Henderson: A signal has been sent from President Obama to the new President of Iran, they have been corresponding. Israel cautions against believing it's a new day in Iran. What do you believe? Is it a new day in Iran?
Grassley: It might be but it's too early to say. The only indication I had came in a secret briefing that I won't refer to but the insinuation was that when Syria is a client of Iran that, and the new president comes in, they have been talking and we've been threatening to send tomahawks into Syria, it didn't seem to stop the talks from continuing. And it wasn't brought up.
Obradovich: You mention the President is talking to President Assad in Syria. Did his strategy actually work as far as threatening military action in order to get this negotiation going --
Grassley: It wasn't a strategy, it happened by accident.
Obradovich: So it was just pure luck?
Borg: Quickly, the EPA issued new regulations Friday morning on carbon pollution from new power plants. It almost certainly will prevent the building of new coal fired power plants? Good idea?
Grassley: No, not at all. It's a rejection of everything Congress has stood for, democrats and republicans in the Senate are not for the climate change legislation that passed the House four years ago. And he is another example of legislating by regulation. He may have the authority to do it but he is going against the interests of Congress. More importantly he is going against the interests of Iowa where 60-70% of our electricity comes from coal. He's going to drive up the cost of production, the cost of living, everything in Iowa with a program that is not needed.
Borg: Nothing you can do about it?
Grassley: Yeah, there's four things we can do about it but probably none of them will happen because they'll have to go to the President for a signature -- use a congressional veto, put a, write an appropriation bill say these regulations can't go into effect and then one that Congress can do but probably business will do, go to courts and try to get it stopped.
Obradovich: Turning back to politics here in Iowa, this week the Appanoose County republican committee voted that they were not confident in the state party chairman A.J. Spiker, feel it is time for him to resign. They said that he has divided the party he has been unable to raise funds. Do you agree?
Grassley: The only thing I know about the decisions lately of the committee is when to hold the convention. I don't follow the workings of the central committee that close so I would say in regard to that debate that's going on in the central committee, the sooner that we can have a convention and have the general election get started, the better off the country will be, the better off the chances of giving me a republican colleague.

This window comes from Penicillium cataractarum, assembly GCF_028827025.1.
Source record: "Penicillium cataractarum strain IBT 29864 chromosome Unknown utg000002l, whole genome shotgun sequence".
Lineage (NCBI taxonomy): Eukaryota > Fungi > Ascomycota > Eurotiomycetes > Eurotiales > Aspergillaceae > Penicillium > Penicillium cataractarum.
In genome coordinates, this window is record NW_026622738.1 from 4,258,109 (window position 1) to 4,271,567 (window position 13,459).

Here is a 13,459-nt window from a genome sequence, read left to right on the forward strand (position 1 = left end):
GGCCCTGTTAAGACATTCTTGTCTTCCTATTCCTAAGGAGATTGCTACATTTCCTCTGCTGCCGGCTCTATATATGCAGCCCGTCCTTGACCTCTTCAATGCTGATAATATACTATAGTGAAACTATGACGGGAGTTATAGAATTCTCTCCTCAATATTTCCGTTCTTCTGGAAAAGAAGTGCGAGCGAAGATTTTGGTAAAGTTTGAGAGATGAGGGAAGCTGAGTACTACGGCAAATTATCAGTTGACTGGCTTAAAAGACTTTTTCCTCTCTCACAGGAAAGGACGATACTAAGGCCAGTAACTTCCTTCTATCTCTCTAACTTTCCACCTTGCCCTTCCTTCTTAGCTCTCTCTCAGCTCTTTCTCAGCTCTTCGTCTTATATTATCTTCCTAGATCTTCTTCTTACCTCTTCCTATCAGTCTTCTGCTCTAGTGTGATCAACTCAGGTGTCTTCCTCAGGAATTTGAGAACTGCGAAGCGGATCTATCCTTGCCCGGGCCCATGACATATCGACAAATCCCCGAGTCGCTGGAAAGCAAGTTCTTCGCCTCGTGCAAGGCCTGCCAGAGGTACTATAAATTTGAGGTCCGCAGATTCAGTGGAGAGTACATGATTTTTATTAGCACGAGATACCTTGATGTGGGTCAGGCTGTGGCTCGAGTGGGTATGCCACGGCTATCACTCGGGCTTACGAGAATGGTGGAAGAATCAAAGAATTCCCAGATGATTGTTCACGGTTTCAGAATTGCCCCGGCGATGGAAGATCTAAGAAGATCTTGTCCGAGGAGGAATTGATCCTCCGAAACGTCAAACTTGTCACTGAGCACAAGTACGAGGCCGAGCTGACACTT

Obradovich: Are you confident in the leadership of A.J. Spiker for your party here in Iowa?
Grassley: I don't follow that. Every conversation I had with him has been friendly and he has asked me to do things for the party like being finance chair, honorary finance chair, holding events for them, signing letters to go out to raise money, it's been a very cooperative relationship.
Borg: Just a final question. We opened with a question about your vim and vigor and I just need to close it with that. How are you feeling toward looking toward another term in the Senate?
Grassley: I'm planning on running for re-election. I'm making plans but it's not taking much of my time. I'm concentrating on doing my job for Iowans, being there when we're in session, doing my oversight, doing my legislation, holding my town meetings in the 99 counties every year and just doing what a Senator ought to do and I'm a firm believer if you do a good job what you're doing people recognize it and the future takes care of itself.
Borg: So it would be a real surprise if you didn't run again.
Grassley: I said I am making plans to run for re-election.
Borg: Thank you for being with us today.
Grassley: Thank you. I'm glad to be with you.
Borg: And in just a moment we'll continue Iowa Press as Des Moines Register Political Writer Jennifer Jacobs joins us for some conversation.
Borg: Jennifer Jacobs joining us now for a roundtable discussion. Jennifer, I hardly have to ask, what are you going to write from what you heard Senator Grassley say?
Jacobs: Wow. Chuck Grassley is running for re-election in 2016. That's big.
Borg: What does that mean? Why big?
Jacobs: Well, as he was leaving he was telling us that Harkin's decision, Senator Tom Harkin's decision to retire at the end of next year influenced his decision because he doesn't want Iowa to be left in two years from now with two very junior senators. So he said that actually influenced him and he said he feels like Iowans think he's doing a good job so he might as well keep on going.
Obradovich: I kind of wonder, Dean, if voters will also take this into account as they are looking at who they should pick to replace Senator Harkin. Iowans now for decades have, a lot of people have split their tickets, had one republican and one democrat, now they know that Chuck Grassley is going to be around for at least one more term if that plays into their decision at all or if voters have changed their mind about having a party split in their senators.